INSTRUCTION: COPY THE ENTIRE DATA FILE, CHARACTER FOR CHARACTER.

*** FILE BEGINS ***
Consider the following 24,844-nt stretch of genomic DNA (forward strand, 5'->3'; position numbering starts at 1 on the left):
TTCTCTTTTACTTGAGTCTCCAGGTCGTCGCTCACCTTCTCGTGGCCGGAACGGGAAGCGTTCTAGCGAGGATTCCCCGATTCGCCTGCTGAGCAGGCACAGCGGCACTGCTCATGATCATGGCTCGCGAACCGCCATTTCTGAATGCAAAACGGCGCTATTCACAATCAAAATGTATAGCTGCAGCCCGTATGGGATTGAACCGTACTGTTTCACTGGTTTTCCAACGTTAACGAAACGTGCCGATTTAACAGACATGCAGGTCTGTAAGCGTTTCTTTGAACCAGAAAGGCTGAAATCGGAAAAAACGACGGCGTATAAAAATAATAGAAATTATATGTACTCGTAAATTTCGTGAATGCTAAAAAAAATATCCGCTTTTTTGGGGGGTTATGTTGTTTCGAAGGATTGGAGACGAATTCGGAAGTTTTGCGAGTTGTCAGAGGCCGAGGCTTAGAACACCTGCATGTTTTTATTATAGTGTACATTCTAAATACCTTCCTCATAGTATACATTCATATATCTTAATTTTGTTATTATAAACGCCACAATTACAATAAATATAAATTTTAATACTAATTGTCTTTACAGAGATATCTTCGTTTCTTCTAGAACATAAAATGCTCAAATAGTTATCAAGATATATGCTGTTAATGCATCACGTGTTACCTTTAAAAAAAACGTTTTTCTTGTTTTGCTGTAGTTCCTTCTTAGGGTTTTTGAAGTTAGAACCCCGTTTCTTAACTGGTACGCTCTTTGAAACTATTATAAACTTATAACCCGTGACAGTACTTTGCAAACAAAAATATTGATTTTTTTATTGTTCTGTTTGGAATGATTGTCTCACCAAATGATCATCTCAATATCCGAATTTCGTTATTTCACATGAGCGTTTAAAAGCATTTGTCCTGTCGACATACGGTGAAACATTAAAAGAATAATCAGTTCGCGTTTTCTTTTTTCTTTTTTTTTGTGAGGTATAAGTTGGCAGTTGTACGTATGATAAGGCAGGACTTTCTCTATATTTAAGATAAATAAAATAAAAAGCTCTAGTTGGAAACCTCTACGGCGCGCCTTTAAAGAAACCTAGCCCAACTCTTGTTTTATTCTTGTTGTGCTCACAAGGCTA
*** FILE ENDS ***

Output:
Consider the following 24,844-nt stretch of genomic DNA (forward strand, 5'->3'; position numbering starts at 1 on the left):
TTCTCTTTTACTTGAGTCTCCAGGTCGTCGCTCACCTTCTCGTGGCCGGAACGGGAAGCGTTCTAGCGAGGATTCCCCGATTCGCCTGCTGAGCAGGCACAGCGGCACTGCTCATGATCATGGCTCGCGAACCGCCATTTCTGAATGCAAAACGGCGCTATTCACAATCAAAATGTATAGCTGCAGCCCGTATGGGATTGAACCGTACTGTTTCACTGGTTTTCCAACGTTAACGAAACGTGCCGATTTAACAGACATGCAGGTCTGTAAGCGTTTCTTTGAACCAGAAAGGCTGAAATCGGAAAAAACGACGGCGTATAAAAATAATAGAAATTATATGTACTCGTAAATTTCGTGAATGCTAAAAAAAATATCCGCTTTTTTGGGGGGTTATGTTGTTTCGAAGGATTGGAGACGAATTCGGAAGTTTTGCGAGTTGTCAGAGGCCGAGGCTTAGAACACCTGCATGTTTTTATTATAGTGTACATTCTAAATACCTTCCTCATAGTATACATTCATATATCTTAATTTTGTTATTATAAACGCCACAATTACAATAAATATAAATTTTAATACTAATTGTCTTTACAGAGATATCTTCGTTTCTTCTAGAACATAAAATGCTCAAATAGTTATCAAGATATATGCTGTTAATGCATCACGTGTTACCTTTAAAAAAAACGTTTTTCTTGTTTTGCTGTAGTTCCTTCTTAGGGTTTTTGAAGTTAGAACCCCGTTTCTTAACTGGTACGCTCTTTGAAACTATTATAAACTTATAACCCGTGACAGTACTTTGCAAACAAAAATATTGATTTTTTTATTGTTCTGTTTGGAATGATTGTCTCACCAAATGATCATCTCAATATCCGAATTTCGTTATTTCACATGAGCGTTTAAAAGCATTTGTCCTGTCGACATACGGTGAAACATTAAAAGAATAATCAGTTCGCGTTTTCTTTTTTCTTTTTTTTTGTGAGGTATAAGTTGGCAGTTGTACGTATGATAAGGCAGGACTTTCTCTATATTTAAGATAAATAAAATAAAAAGCTCTAGTTGGAAACCTCTACGGCGCGCCTTTAAAGAAACCTAGCCCAACTCTTGTTTTATTCTTGTTGTGCTCACAAGGCTA